CES: The Day Before The Show
By Charlie Fink
Every January the tech industry reveals the outlines for the year to come at the world’s biggest trade show, CES (they don’t want you to all it The Consumer Electronics show anymore), which attracts over 160,000 attendees. The show floor doesn’t open to the public until today, but there are a series of press events, keynotes, panels and satellite events like tonight’s “Start Up Night Downtown” at the Golden Spike.
Companies pay extra to get the press to see them first at CES Unveiled on Tuesday night, so this first taste is hardly definitive, and every exhibitor was on the hardware side, but the themes of the show to come were clearly in evidence: VR headsets, peripherals, 360 Video, wearables, robotics, drones and home AI.
I was happy to see better VR headsets are on the way. Of particular interest was Lenovo’s yet to be named product which features front facing cameras, a much needed flip-up function, and weighs only 350 grams. They expect the new headset to retail for $300-$400. It will be introduced at the end of 2017.
The much needed flip up feature of Lenovo’s new headset.
AntVR of China has been making cheap (under $20) VR headsets for mobile phones for some time now. At CES Unveiled, they were giving demos of their new, high-end VR headset. At 500g it is also lighter than the Rift or Vive. Instead of room scale VR, with external body tracking, AntVR places the user on a tracking carpet. With the hand controllers, the whole deal will retail for $700. They expect it to reach the retail market within the next three months.
While the outline of the emerging AR ecosystem is still blurry, pieces seem to be coming together. Usens of California is introducing Fingo, an inside out mobile hand tracking solution that places your hand inside a virtual world. The Fingo module simply clips onto a headset, and then senses a user’s hands and fingers, accurately translating users’ movements to a virtual hand on-screen. With its own battery and processor, Fingo can turbo charge AR/VR applications on both advanced and low end VR headsets like Cardboard. Fingo was kind of a thing last year too. The development world seems to be lagging behind their technology. To jumpstart app development, the company is holding a $50,000 developer competition.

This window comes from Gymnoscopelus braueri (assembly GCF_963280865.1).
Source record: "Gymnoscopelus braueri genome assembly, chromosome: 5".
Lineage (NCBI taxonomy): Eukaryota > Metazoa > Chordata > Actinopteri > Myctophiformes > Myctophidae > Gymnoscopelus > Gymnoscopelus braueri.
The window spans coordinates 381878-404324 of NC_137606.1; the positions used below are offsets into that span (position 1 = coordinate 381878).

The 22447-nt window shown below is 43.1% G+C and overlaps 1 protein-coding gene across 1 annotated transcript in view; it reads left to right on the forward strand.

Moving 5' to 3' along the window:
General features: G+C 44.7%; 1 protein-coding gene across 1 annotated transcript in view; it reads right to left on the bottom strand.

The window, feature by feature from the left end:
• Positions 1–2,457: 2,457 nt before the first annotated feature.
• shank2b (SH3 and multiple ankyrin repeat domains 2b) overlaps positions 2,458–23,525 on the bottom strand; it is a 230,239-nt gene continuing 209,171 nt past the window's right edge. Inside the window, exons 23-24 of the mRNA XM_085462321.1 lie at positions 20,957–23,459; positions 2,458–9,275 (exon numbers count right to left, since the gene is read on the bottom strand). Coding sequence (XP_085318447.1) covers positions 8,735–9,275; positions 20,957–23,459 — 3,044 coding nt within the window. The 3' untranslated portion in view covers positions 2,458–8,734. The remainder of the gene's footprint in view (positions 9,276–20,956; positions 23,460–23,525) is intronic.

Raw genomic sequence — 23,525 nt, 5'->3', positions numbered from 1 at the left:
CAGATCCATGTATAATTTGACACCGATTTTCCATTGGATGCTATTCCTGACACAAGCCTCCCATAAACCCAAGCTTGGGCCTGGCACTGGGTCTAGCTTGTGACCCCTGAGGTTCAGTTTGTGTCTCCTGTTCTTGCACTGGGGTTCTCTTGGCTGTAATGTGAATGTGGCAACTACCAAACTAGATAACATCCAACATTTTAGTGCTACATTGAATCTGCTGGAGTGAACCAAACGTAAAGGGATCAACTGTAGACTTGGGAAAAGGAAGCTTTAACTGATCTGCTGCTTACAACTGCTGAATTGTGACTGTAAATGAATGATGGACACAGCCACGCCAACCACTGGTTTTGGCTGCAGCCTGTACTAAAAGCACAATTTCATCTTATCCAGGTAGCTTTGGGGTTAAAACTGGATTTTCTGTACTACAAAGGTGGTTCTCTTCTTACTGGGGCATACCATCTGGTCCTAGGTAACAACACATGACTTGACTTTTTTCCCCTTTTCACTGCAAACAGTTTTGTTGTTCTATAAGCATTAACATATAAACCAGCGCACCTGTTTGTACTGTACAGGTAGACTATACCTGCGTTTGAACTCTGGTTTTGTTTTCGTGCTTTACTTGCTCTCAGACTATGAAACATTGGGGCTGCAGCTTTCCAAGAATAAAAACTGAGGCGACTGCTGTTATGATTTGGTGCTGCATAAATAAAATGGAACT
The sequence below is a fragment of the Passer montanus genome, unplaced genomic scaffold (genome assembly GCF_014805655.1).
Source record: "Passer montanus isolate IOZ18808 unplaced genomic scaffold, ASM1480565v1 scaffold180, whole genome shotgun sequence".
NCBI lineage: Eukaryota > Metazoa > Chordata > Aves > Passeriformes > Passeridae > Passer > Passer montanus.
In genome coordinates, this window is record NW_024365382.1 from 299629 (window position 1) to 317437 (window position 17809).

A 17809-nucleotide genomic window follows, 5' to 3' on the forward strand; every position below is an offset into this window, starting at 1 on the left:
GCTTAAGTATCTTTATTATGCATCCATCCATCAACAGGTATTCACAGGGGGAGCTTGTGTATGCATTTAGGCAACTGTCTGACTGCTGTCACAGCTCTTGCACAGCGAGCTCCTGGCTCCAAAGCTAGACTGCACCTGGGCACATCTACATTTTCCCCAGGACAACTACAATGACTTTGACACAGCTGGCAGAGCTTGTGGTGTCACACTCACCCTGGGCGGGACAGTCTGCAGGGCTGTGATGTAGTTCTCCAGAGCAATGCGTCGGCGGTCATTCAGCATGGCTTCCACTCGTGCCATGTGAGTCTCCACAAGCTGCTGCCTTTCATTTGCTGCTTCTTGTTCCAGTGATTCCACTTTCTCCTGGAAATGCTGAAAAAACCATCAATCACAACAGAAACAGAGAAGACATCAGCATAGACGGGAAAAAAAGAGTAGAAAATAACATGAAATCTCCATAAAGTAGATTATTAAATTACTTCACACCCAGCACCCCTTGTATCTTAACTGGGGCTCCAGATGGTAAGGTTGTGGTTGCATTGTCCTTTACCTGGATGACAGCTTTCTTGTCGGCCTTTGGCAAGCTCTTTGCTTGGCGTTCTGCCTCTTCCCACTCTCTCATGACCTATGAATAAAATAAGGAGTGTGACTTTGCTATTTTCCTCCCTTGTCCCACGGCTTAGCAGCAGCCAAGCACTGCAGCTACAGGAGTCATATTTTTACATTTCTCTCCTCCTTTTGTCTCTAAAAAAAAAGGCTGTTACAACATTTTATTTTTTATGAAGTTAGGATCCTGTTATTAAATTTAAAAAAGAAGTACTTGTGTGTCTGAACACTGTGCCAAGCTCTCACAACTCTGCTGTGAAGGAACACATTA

The Better To Immerse You With
Last night everyone was Tweeting about Cerevo’s VR Shoes which provided some funky foot feedback as you march through a virtual world. 3Drudder offers an $179 footboard to create a more convincing illusion than can be had with hand controllers. Immersive Robotics was showing off its solution for wireless VR, to better do acrobatics inside VR environments. E-skin from Xenoma has a $5,000 VR shirt that makes it easier for developers to input full body motion capture into games and other apps. You can see how someday a consumer version, perhaps in conjunction with wireless VR, would place you into the kind of real time computer generated world envisioned by the novel “Snowcrash”.
Hypersuit expects to introduce its VR flying rig in late 2017. Certain to be much photographed and talked about at CES, this novelty is more likely to be seen in public space applications than in the home.
Two Amazing 360 Video Cameras
Humaneyes, an Israeli company, showed off its incredibly impressive Vuze camera which combines 3D stereo images with 360 video. The Humaneyes technology uses mathematical algorithms to create unique projections and reconstruct multiple viewpoints which creates the effect of viewing a scene from different directions. And it works. It’s really 3D. Without glasses. And it’s here now for $800 at their web site, or high end camera shops like B&H in New York. I’d say that’s a lot, but in this case it’s a deal.
More accessible to your average user is Giroptic, a nifty little $249 camera that snaps onto your iPhone and takes incredible 360 video that can be streamed immediately on Facebook or YouTube, no headset required. It’s also available now on their web site.
If there’s anything else like Giroptic on the market, I haven’t heard of it.
In Case You Want A Home R2D2 Unit
Mayfield Robotics’ is taking pre-orders on its web site for the Q4 2017 introduction of its home AI Robot: Kuri. Think of an Amazon Echo designed by Pixar. It blinks, it makes cute sounds, navigates around obstacles in the home, and it recharges itself. At $699, it’s surprisingly low priced. Kuri is just so darn cute you can expect it to be featured in a lot of CES coverage.
Bluetooth this baby to your home AI, and let the good time roll.